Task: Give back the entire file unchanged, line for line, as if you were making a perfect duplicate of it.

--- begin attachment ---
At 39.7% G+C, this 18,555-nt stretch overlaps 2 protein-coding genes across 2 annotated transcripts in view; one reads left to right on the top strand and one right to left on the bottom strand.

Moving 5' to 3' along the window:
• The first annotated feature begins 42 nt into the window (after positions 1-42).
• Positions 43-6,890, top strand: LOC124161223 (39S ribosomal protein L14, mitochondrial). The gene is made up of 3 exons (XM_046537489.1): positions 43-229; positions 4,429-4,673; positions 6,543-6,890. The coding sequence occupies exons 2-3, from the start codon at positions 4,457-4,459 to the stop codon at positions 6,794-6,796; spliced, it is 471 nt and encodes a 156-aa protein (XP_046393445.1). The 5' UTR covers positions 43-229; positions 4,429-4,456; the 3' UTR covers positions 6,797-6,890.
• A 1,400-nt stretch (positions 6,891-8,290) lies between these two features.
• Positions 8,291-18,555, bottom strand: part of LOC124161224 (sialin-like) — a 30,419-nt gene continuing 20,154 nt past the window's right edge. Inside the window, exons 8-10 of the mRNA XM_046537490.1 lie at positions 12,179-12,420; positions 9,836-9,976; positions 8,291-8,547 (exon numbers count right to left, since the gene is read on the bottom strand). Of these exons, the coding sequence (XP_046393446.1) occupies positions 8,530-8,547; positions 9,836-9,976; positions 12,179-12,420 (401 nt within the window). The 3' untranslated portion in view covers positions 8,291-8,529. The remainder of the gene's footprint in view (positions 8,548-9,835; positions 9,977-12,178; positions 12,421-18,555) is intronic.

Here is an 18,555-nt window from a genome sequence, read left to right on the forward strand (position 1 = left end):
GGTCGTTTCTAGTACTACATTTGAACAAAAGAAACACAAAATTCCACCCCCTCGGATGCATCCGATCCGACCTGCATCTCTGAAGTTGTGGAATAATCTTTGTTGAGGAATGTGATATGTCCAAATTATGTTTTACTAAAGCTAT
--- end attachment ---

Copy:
At 39.7% G+C, this 18,555-nt stretch overlaps 2 protein-coding genes across 2 annotated transcripts in view; one reads left to right on the top strand and one right to left on the bottom strand.

Moving 5' to 3' along the window:
• The first annotated feature begins 42 nt into the window (after positions 1-42).
• Positions 43-6,890, top strand: LOC124161223 (39S ribosomal protein L14, mitochondrial). The gene is made up of 3 exons (XM_046537489.1): positions 43-229; positions 4,429-4,673; positions 6,543-6,890. The coding sequence occupies exons 2-3, from the start codon at positions 4,457-4,459 to the stop codon at positions 6,794-6,796; spliced, it is 471 nt and encodes a 156-aa protein (XP_046393445.1). The 5' UTR covers positions 43-229; positions 4,429-4,456; the 3' UTR covers positions 6,797-6,890.
• A 1,400-nt stretch (positions 6,891-8,290) lies between these two features.
• Positions 8,291-18,555, bottom strand: part of LOC124161224 (sialin-like) — a 30,419-nt gene continuing 20,154 nt past the window's right edge. Inside the window, exons 8-10 of the mRNA XM_046537490.1 lie at positions 12,179-12,420; positions 9,836-9,976; positions 8,291-8,547 (exon numbers count right to left, since the gene is read on the bottom strand). Of these exons, the coding sequence (XP_046393446.1) occupies positions 8,530-8,547; positions 9,836-9,976; positions 12,179-12,420 (401 nt within the window). The 3' untranslated portion in view covers positions 8,291-8,529. The remainder of the gene's footprint in view (positions 8,548-9,835; positions 9,977-12,178; positions 12,421-18,555) is intronic.

Here is an 18,555-nt window from a genome sequence, read left to right on the forward strand (position 1 = left end):
GGTCGTTTCTAGTACTACATTTGAACAAAAGAAACACAAAATTCCACCCCCTCGGATGCATCCGATCCGACCTGCATCTCTGAAGTTGTGGAATAATCTTTGTTGAGGAATGTGATATGTCCAAATTATGTTTTACTAAAGCTAT